Editorial: Guard the Gospel of Truth -- By: Stephen J. Wellum

Journal: Southern Baptist Journal of Theology
Volume: SBJT 07:3 (Fall 2003)
Article: Editorial: Guard the Gospel of Truth
Author: Stephen J. Wellum


Editorial: Guard the Gospel of Truth

Stephen J. Wellum

Stephen J. Wellum is Associate Professor of Christian Theology at The Southern Baptist Theological Seminary. Dr. Wellum received his Ph.D. degree in theology from Trinity Evangelical Divinity School and has also taught theology at the Associated Canadian Theological Schools and Northwest Baptist Theological College and Seminary in Canada. He has contributed to several publications and a collection of essays on theology and worldview issues.

It is safe to say that the issue of “truth” has fallen on hard times in our day. Living in what has been dubbed a “postmodern” culture, people are quite skeptical about the human ability to know the truth. In a self-conscious reaction to the modernism of the Enlightenment, post-modernism has rightly criticized modernism’s naïve confidence in human reason, science, and progress. However, in so doing, it has also declared that there is no such thing as objective and universal truth. Instead, truth is merely subjective, perspectival, and culturally conditioned; and, thus, we are told on every side that we must respect and tolerate everyone’s viewpoint as equal no matter what it may be. It is in this sense that “pluralism” is an offshoot of postmodernism since, as pluralism maintains, if there is no objective truth that may be discovered by human beings then who are we to say that our view is any better than any other perspective.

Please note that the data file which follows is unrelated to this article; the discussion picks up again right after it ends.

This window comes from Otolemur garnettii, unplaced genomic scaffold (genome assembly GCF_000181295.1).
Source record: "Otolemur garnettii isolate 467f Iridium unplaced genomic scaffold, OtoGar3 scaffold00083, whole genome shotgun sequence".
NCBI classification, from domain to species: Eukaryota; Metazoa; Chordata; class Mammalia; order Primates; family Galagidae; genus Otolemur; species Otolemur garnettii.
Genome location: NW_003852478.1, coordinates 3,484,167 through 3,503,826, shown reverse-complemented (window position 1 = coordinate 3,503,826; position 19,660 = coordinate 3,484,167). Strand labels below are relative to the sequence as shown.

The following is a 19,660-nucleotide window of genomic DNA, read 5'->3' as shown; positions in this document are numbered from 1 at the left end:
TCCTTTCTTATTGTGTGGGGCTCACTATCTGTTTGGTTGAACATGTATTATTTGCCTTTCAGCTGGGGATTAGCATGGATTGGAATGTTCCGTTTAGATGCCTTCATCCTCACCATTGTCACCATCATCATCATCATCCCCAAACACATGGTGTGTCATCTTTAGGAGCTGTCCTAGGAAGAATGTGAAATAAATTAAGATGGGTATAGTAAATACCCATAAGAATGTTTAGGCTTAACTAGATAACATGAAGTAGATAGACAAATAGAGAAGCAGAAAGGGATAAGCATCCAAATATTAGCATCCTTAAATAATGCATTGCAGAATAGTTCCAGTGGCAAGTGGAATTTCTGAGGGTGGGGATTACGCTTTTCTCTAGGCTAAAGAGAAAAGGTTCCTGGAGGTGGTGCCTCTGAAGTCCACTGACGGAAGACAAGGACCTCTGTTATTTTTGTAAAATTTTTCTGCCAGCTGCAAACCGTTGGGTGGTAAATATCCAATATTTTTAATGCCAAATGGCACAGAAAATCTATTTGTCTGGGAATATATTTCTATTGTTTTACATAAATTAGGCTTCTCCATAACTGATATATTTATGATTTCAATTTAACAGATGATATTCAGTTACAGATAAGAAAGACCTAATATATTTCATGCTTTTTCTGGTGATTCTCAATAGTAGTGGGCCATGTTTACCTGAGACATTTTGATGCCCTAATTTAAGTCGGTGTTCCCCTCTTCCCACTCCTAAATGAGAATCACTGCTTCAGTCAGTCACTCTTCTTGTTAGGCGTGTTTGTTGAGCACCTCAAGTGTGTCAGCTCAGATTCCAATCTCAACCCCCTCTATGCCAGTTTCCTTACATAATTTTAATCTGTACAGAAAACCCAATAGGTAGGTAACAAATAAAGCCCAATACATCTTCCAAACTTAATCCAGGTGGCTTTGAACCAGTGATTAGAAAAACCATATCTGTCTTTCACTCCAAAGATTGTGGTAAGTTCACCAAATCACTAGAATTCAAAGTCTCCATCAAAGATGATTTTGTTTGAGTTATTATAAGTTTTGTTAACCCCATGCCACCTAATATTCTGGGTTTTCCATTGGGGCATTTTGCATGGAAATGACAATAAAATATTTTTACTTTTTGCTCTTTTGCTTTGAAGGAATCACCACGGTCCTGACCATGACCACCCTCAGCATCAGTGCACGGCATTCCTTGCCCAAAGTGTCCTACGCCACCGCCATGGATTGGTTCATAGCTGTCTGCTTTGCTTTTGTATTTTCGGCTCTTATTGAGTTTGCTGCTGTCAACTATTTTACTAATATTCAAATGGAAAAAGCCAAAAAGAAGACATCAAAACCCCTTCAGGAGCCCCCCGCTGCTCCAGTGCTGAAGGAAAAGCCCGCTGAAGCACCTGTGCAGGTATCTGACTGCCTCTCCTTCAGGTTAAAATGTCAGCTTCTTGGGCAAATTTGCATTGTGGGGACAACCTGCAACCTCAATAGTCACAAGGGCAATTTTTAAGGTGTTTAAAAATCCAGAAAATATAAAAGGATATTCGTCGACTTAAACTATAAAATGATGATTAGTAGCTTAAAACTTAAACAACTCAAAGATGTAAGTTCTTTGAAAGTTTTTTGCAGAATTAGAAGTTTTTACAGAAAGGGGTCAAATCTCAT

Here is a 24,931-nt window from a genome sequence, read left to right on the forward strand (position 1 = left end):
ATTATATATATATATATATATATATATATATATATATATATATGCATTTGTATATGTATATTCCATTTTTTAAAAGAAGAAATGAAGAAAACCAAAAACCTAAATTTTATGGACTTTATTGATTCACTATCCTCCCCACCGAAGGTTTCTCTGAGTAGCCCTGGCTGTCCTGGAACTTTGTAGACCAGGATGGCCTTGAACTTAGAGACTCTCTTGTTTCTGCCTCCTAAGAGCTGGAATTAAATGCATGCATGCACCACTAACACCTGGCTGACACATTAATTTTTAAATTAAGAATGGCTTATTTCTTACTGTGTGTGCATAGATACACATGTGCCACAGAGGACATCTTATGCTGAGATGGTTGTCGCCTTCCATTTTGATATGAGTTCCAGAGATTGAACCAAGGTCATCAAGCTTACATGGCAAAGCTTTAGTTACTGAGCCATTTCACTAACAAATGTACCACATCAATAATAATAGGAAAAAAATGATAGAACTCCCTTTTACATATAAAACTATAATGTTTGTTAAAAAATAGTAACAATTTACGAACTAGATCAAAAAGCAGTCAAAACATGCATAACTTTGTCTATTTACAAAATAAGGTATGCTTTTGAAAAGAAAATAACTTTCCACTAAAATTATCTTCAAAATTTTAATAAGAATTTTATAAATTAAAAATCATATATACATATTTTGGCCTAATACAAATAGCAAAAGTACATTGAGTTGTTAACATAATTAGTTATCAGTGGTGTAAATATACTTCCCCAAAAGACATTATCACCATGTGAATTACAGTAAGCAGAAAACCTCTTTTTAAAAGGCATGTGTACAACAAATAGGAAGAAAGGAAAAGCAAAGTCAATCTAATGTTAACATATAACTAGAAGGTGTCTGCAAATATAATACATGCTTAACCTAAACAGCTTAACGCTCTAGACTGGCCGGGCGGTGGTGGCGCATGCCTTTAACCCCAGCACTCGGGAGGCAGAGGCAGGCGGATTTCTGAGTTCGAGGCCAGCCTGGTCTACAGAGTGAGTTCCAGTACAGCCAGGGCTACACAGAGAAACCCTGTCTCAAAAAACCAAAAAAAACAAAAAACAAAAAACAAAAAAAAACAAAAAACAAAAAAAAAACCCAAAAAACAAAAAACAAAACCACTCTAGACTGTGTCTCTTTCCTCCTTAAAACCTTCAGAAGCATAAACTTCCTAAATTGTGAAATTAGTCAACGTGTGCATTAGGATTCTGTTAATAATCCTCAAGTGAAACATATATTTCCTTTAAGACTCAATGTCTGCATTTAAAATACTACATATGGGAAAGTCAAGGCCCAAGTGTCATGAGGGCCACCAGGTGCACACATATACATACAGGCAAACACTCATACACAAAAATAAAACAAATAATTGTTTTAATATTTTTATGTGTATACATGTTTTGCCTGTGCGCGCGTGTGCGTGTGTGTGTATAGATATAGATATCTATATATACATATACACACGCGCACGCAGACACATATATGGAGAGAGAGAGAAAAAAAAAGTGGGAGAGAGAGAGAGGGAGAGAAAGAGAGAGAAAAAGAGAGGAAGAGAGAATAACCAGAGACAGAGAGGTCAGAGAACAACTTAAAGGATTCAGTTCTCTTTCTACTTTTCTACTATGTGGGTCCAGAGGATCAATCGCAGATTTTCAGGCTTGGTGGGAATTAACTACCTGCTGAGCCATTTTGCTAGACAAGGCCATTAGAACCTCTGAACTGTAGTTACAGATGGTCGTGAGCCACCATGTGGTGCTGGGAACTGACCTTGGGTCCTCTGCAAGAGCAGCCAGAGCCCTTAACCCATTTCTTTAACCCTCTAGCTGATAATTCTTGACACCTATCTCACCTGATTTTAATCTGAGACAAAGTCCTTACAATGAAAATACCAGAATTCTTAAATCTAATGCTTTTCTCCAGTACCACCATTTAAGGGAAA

Of course, the implications of this mindset and attitude for the gospel and Christian ministry are staggering. If accepted, in the end, there is no gospel, at least in the biblical sense of the word. For at the heart of the good news is the fact that the God of creation, providence, and redemption has disclosed himself to us in a Word-revelation, and uniquely so, in the life, death, resurrection, and ascension of our Lord Jesus Christ (see Heb 1:1–3), and that it is precisely for this reason that there is such a thing as objective and universal truth. Moreover, it is also for this very reason that we, as God’s people, must stand firm for the truth of the gospel in such a day as ours. We must not only declare the truth, we must also practice it in our daily lives, both at the individual and corporate level. We must hear afresh the words of the apostle Paul to Timothy--“Guard the gospel of truth” (see 1 Tim 6:20; 2 Tim 3:14–17; 4:2–5; Titus 2:1).

A helpful antidote to help the church avoid the relativistic tendencies of our postmodern age is the Pastoral Epistles. Of...

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